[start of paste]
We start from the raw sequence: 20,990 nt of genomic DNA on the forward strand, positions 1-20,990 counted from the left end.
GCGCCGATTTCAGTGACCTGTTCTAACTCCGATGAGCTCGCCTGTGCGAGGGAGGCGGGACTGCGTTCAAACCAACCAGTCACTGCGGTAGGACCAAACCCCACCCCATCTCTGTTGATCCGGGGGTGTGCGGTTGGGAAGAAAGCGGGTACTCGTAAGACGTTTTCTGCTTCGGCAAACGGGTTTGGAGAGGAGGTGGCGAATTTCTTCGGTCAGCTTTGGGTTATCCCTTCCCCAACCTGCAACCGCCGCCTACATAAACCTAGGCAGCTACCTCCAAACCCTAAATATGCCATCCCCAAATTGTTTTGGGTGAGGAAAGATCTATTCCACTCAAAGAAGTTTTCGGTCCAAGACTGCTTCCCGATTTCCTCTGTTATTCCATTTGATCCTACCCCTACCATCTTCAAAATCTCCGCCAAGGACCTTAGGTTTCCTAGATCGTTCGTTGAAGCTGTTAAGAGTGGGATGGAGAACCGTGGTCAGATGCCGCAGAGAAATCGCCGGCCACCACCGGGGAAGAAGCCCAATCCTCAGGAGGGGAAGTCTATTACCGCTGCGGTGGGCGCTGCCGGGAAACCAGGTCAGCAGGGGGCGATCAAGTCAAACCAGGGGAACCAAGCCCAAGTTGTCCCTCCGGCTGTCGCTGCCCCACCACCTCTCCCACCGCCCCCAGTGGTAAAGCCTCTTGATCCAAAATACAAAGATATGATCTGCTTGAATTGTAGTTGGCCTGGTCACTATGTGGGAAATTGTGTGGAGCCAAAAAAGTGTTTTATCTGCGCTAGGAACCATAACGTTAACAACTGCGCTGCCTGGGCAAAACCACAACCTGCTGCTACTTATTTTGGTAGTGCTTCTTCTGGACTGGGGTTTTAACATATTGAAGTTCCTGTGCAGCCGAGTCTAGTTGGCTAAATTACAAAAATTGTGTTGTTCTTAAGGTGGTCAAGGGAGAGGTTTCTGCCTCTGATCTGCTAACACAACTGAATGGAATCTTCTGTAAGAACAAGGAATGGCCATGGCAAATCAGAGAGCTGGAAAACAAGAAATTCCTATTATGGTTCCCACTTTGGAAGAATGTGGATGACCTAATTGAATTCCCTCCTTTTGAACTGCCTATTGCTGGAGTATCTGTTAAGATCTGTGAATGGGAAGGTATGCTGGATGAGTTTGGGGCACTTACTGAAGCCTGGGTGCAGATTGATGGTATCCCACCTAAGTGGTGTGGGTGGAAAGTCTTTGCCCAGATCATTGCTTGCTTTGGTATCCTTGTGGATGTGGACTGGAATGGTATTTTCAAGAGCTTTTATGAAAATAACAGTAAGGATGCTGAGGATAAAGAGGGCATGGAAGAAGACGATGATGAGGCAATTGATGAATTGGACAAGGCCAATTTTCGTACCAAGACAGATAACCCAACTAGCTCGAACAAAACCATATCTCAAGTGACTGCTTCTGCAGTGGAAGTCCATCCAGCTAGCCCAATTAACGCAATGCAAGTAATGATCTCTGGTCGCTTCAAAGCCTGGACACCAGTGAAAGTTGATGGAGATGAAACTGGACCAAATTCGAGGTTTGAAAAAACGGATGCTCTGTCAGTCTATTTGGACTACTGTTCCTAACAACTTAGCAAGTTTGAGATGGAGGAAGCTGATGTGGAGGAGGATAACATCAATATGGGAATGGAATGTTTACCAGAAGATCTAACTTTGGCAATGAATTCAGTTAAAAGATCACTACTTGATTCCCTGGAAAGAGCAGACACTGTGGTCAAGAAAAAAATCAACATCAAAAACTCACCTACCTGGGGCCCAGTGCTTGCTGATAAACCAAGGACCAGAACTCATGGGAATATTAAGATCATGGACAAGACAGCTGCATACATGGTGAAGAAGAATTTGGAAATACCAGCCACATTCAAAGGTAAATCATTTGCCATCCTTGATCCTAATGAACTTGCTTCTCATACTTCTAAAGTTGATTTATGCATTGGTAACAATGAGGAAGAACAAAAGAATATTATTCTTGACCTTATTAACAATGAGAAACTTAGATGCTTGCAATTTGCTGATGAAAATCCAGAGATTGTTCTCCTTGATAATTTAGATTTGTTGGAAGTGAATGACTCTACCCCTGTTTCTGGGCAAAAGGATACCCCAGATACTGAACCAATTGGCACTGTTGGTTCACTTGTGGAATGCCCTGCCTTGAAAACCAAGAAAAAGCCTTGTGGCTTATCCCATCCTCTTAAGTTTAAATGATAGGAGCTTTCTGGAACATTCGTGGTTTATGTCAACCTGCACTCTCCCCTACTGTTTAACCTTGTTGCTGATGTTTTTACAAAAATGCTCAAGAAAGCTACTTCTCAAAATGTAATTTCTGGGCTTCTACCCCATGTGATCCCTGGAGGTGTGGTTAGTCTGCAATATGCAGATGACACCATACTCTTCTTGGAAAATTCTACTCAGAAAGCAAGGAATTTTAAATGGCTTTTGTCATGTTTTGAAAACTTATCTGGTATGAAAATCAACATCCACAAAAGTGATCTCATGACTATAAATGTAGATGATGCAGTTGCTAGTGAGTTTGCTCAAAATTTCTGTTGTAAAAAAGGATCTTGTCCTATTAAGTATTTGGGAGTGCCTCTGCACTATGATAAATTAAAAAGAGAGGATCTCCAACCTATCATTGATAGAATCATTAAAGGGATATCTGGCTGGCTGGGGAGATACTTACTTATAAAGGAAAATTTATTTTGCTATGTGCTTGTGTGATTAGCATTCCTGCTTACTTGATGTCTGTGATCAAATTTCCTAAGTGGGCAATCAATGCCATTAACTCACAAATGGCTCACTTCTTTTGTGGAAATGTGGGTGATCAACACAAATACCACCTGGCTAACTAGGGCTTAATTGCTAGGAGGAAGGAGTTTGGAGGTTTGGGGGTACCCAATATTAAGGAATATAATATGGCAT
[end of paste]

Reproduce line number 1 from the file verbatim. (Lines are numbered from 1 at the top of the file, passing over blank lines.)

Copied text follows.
We start from the raw sequence: 20,990 nt of genomic DNA on the forward strand, positions 1-20,990 counted from the left end.